‘Unspeakable evil’: California father accused of torturing, killing 5 infant children

A California sex offender already in prison on unrelated charges has been accused of torturing and killing five of his own infant children over a nine-year span between 1992 and 2001, authorities said.

Paul Allen Perez, 57, was arrested on five counts of premeditated murder Monday, days before he was due to be paroled from prison. According to California Department of Corrections and Rehabilitation records, Perez has been in Kern Valley State Prison in Delano since August 2010.

He was arrested on the murder charges at Kern Valley, Yolo County Sheriff Tom Lopez said during a news conference Monday morning.

“The fact that he was not allowed to walk out of that prison a free man cannot be overlooked,” Lopez said.

Perez is accused in the deaths of Nikko Lee Perez, Kato Allen Perez, Mika Alena Perez, Kato Krow Perez and another infant named Nikko Lee Perez, who was born the year after the brother who shared his name.

His murder charges include the special circumstances of lying in wait, torture and multiple victims. According to The Associated Press, he also faces charges of assault on a child under 8 and criminal enhancements due to his prior convictions.

Credit: AP Photo/Rich Pedroncelli

Credit: AP Photo/Rich Pedroncelli

Lopez described the alleged slayings as acts of "unspeakable evil" that "ignited a resolve in the hearts of all involved to bring justice to the vulnerable and innocent victims of this case."

Perez, a convicted sex offender, became a murder suspect after investigators took a look at the cold case of a slain infant found March 29, 2007, in an irrigation slough just east of Woodland. According to the AP, the baby boy was wrapped in a Winnie the Pooh blanket and a layer of plastic before being placed in a metal cooler.

The cooler was weighed down with heavy objects and submerged in the slough, located about 15 miles northwest of Sacramento.

The infant, who was about 3 months old when he died, suffered a fractured skull and other blunt force trauma, the AP reported. He also had healing fractures, including broken ribs, that showed a pattern of abuse.

Lopez said having the unsolved case on the books haunted investigators in the Yolo County Sheriff’s Office. The case remained unsolved until October, when DNA testing identified the boy as Nikko Lee Perez, who was born Nov. 8, 1996, in Fresno.

The sheriff did not go into details of how Nikko’s DNA led to his identification.

Fresno is about 190 miles from where the infant’s body was found. It was not immediately clear if his body was in the slough the entire nine years before it was found or if he was hidden elsewhere and dumped there more recently.

Watch the news conference with Yolo County law enforcement officials below. 

"His identification is the result of extraordinary work done by the Yolo County Coroner's Office and the California Department of Justice (Bureau of) Forensic Services' Jan Bashinski DNA Laboratory in Richmond," Lopez said. "What began as a single unsolved homicide has become so much more.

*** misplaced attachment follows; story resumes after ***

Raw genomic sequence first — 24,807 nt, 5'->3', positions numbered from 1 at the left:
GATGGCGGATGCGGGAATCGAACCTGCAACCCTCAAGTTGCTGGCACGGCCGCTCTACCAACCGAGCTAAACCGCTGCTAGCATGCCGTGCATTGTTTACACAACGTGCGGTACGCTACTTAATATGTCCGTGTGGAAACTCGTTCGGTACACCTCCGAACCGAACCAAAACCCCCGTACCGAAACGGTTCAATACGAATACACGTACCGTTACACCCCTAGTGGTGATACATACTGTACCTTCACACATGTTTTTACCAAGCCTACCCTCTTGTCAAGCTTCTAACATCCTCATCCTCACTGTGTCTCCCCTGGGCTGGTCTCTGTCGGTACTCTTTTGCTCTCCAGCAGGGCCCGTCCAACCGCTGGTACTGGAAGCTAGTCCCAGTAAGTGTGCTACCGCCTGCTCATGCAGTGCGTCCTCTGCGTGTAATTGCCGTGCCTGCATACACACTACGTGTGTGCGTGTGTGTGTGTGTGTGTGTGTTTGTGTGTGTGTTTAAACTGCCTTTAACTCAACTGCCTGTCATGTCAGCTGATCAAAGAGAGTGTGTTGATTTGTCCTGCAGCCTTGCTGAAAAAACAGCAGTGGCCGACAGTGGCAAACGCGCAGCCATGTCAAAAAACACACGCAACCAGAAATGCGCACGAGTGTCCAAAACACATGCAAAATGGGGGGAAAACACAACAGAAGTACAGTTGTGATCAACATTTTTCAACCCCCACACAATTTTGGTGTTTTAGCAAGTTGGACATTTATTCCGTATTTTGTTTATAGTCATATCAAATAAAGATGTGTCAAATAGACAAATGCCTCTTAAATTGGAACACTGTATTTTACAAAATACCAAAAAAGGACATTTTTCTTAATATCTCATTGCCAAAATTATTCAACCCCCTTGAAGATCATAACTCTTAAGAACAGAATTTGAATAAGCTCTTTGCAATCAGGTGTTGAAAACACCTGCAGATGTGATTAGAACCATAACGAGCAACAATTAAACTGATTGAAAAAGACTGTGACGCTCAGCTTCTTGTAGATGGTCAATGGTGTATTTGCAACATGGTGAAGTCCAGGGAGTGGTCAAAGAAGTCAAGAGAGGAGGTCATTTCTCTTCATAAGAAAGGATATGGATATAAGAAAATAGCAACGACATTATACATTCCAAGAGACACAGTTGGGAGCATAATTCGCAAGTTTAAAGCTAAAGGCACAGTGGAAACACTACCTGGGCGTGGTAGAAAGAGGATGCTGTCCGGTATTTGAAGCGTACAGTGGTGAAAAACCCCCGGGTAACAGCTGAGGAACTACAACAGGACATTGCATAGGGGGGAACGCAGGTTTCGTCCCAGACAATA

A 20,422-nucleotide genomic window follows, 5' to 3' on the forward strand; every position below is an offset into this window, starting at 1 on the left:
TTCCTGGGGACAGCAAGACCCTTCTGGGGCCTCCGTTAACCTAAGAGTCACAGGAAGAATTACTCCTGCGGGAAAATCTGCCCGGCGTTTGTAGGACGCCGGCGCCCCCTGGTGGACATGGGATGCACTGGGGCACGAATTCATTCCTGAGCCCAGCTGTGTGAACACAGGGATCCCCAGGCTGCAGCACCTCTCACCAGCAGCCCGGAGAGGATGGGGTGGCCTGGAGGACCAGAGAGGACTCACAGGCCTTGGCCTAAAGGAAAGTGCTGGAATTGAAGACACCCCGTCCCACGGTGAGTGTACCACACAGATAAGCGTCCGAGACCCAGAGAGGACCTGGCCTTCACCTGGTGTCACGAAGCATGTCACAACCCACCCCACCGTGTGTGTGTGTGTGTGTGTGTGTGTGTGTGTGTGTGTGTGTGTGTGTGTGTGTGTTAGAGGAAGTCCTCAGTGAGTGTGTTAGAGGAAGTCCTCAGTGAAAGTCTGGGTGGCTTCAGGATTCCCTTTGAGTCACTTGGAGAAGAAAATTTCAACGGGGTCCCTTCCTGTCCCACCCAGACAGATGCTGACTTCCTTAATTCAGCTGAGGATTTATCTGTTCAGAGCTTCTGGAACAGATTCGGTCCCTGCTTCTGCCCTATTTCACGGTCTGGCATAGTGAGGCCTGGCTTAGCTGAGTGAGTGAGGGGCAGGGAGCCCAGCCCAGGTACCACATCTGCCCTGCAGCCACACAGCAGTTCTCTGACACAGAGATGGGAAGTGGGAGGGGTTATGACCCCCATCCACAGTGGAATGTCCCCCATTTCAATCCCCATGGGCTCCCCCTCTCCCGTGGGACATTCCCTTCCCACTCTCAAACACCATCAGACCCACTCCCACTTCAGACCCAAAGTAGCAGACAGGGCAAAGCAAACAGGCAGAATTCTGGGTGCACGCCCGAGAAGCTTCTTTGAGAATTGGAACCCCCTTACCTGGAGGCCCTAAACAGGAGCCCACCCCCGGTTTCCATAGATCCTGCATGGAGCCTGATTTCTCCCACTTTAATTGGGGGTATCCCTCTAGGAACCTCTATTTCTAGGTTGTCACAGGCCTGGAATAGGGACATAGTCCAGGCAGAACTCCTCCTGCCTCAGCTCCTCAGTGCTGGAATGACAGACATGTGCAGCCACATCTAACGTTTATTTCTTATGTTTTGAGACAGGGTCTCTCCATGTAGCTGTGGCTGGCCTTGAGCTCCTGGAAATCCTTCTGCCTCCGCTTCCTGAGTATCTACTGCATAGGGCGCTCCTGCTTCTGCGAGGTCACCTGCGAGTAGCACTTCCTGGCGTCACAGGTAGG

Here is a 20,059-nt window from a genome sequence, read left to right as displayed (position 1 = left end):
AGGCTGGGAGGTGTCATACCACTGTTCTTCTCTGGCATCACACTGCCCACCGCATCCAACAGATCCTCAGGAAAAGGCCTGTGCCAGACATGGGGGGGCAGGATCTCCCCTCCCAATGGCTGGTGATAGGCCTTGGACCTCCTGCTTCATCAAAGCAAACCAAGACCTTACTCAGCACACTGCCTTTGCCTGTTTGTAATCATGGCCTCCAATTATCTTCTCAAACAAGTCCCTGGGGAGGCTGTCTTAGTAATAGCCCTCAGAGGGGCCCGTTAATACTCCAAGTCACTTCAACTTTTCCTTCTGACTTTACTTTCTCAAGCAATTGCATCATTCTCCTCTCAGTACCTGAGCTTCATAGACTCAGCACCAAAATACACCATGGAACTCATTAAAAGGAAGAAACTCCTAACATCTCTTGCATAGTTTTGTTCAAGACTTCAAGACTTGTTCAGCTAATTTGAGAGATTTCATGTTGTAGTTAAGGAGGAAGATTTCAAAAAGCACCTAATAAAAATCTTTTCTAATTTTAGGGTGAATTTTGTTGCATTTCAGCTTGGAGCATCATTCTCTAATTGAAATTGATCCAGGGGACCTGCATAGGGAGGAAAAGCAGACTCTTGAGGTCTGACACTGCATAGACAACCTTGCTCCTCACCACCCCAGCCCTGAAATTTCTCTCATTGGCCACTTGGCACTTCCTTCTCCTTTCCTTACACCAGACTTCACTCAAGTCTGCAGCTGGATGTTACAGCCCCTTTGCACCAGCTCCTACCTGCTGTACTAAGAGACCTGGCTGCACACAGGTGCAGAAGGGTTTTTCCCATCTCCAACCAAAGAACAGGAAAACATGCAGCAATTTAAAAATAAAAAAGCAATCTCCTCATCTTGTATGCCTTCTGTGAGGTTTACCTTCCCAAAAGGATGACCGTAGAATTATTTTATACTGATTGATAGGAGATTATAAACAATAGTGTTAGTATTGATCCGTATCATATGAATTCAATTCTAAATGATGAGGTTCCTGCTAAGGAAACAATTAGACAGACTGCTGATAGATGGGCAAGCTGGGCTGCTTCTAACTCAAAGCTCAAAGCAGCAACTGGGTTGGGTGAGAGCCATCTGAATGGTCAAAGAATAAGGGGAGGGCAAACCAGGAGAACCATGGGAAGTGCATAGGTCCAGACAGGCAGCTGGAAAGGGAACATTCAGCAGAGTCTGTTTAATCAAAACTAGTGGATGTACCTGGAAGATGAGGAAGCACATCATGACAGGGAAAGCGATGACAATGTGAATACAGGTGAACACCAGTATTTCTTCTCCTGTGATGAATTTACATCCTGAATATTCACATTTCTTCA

“Sadly, we learned during this investigation that Nikko was not an only child.”

Detectives discovered that Nikko had at least four siblings, including Kato Allen Perez, who was born in 1992 in Merced and was known to have died. Kato’s cause and manner of death were not detailed Monday morning.

The whereabouts of the other three siblings -- Mika, who was born in 1995; the second Nikko, who was born in 1997; and Kato Krow, born in 2001 -- are unknown, but investigators believe they, too, are dead.

"All are now believed to have been murdered as infants," Lopez said.

The fisherman who discovered Nikko's remains in 2007 told the AP he has never forgotten what he saw that day.

"When I opened that box, I was 99 percent sure it was a human body, but I wanted to hold onto the belief that maybe it wasn't," Brian Roller said. "When I saw one of the officers (at the scene) start to cry, I knew right then that what I was thinking was true."

Roller told the news agency he was relieved to learn the long-ago mystery had been solved.

Credit: AP Photo/Rich Pedroncelli

Credit: AP Photo/Rich Pedroncelli

Lopez said while DNA testing provided the break in the case, it was the “human element” that ultimately led to Perez’s arrest. He said a team of investigators “determined to learn the truth” spent countless hours on the case.

"While I am proud of the efforts of my investigators and coroner's office, this is not a day that will bring joy to any one of us," Lopez said in a written statement. "In my 40 years in law enforcement, I cannot think of a case more disturbing than this one. There can be no victim more vulnerable and innocent than an infant, and unfortunately this case involves five."

Lopez told reporters he could not answer questions Monday about the case, which is still extremely active. In particular, he said he could not discuss anything regarding additional family members of either Perez or the slain children.

Yolo County District Attorney Jeff Reisig, who also spoke at Monday’s news conference, said Perez is eligible for the death penalty. His office is still reviewing the case to determine if it will seek it.

The AP reported that Perez was first sent to prison in 1990, sentenced to two years for assault with the intent to commit a sex offense. He was released the following year, according to California's sex offender registry.

He has also served time for vehicle theft, possession of a deadly weapon by an inmate and fleeing while on parole, according to the AP.

Anyone with information on Perez or the slain infants is urged to contact the Yolo County Sheriff’s Office at 530-668-5280 or 530-666-8282. Anonymous tips can be called in at 530-668-5248.

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